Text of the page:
Hydrogen is one of the most common elements that make up the Earth. It is estimated that roughly 90% of the Earth contains it. It is also a crucial part of several chemical compounds, most notably, water.
As the story goes, hydrogen was first discovered, although unknowingly and unintentionally, by the legendary alchemist Paracelsus, who was also known by the name T.B. Von Hohenheim, from the 15th Century. It is said that T.B. Von Hohenheim was dabbling with acids and metals when he came across a substance which he neither knew nor he understood.
While T.B. Von Hohenheim is the one who may have unknowingly discovered it, he ended up leaving little note of his experiment which Robert Boyle in 1671, presumably picked up.
As Robert Boyle set out to make this discovery using the same basic elements - iron and acids, he too apparently came across hydrogen, but didn't really understand it. At least this is what the recorded history says. Whether another person accidentally stumbled across it before these two gentlemen, cannot be determined.
But this still conclusively doesn't put a name to the person who discovered, acknowledged, and understood the element known as hydrogen. Finally, a man named Henry Cavendish came along in 1766 and amazingly enough tried out the same experiment that T.B. Von Hohenheim and Boyle had struggled to understand and make much out of.
Henry Cavendish realized that the result of this experiment yielded a different sort of gas and disturbingly an inflammable one. Furthermore, when this gas burned, it turned into water. Cavendish realized that he has stumbled upon something special there, something which his predecessors haven't been able to figure out.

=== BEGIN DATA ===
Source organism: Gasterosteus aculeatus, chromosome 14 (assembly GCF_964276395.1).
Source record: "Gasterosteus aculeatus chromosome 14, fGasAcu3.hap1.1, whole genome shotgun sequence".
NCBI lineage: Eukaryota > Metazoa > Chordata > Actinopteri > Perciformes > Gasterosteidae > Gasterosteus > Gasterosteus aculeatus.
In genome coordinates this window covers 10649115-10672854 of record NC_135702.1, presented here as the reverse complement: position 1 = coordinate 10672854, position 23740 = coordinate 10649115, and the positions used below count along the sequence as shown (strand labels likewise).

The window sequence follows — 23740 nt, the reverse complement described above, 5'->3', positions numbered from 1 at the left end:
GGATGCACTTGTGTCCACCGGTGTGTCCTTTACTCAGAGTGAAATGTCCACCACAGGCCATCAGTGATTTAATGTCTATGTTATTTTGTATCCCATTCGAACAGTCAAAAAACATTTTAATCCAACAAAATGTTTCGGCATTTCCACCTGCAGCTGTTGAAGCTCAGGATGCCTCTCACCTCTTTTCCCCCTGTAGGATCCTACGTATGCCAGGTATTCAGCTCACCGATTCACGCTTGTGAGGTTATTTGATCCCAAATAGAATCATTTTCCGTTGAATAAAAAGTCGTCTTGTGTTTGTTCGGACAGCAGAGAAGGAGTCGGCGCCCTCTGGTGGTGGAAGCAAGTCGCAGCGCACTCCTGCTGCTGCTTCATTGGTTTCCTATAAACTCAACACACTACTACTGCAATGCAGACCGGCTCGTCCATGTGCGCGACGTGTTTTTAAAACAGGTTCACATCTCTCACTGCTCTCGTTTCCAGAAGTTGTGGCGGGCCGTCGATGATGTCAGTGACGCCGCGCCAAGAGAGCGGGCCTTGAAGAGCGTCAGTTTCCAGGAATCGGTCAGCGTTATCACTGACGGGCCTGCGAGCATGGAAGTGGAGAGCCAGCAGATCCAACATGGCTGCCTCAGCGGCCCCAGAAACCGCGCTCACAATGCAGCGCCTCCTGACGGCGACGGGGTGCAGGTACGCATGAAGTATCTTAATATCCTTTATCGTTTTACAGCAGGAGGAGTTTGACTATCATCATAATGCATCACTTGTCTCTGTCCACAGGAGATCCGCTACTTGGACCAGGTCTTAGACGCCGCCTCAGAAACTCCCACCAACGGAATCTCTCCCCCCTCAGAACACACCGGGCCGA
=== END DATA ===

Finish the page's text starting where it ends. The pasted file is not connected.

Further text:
While by now, we have conclusively brought the matter about who discovered this element, to rest, fact remains that for all of Cavendish's discovery and intelligence, he never thought that he ought to give this new element a name.
This flaw was happily remedied by one Antoine Lavoisier - known to be one of the fathers of modern Chemistry alongside the earlier mentioned Robert Boyle. Antoine Lavoisier saw the most telling quality of element, which was its ability of turning into water when brought in contact with oxygen, and decided to call it hydrogen (hydro - water; gen - creating).
- Atomic Number: 1
- Atomic Weight: 1.00794
- Melting Point: 13.81 K (-259.34° C or -434.81° F)
- Boiling Point: 20.28 K (-252.87°C or -423.17°F)
- Density: 0.00008988 grams per cubic centimeter
- Phase at Room Temperature: Gas
- Element Classification: Non-metal
- Period Number: 1
So as we come to the end of this post, we still aren't able to really place a finger on the one person who officially discovered hydrogen and when was it discovered. All we can say is that it had many fathers, Paracelsus for one and Boyle the other. But the main person in this post, and the one credited by most people as the discoverer, is Henry Cavendish.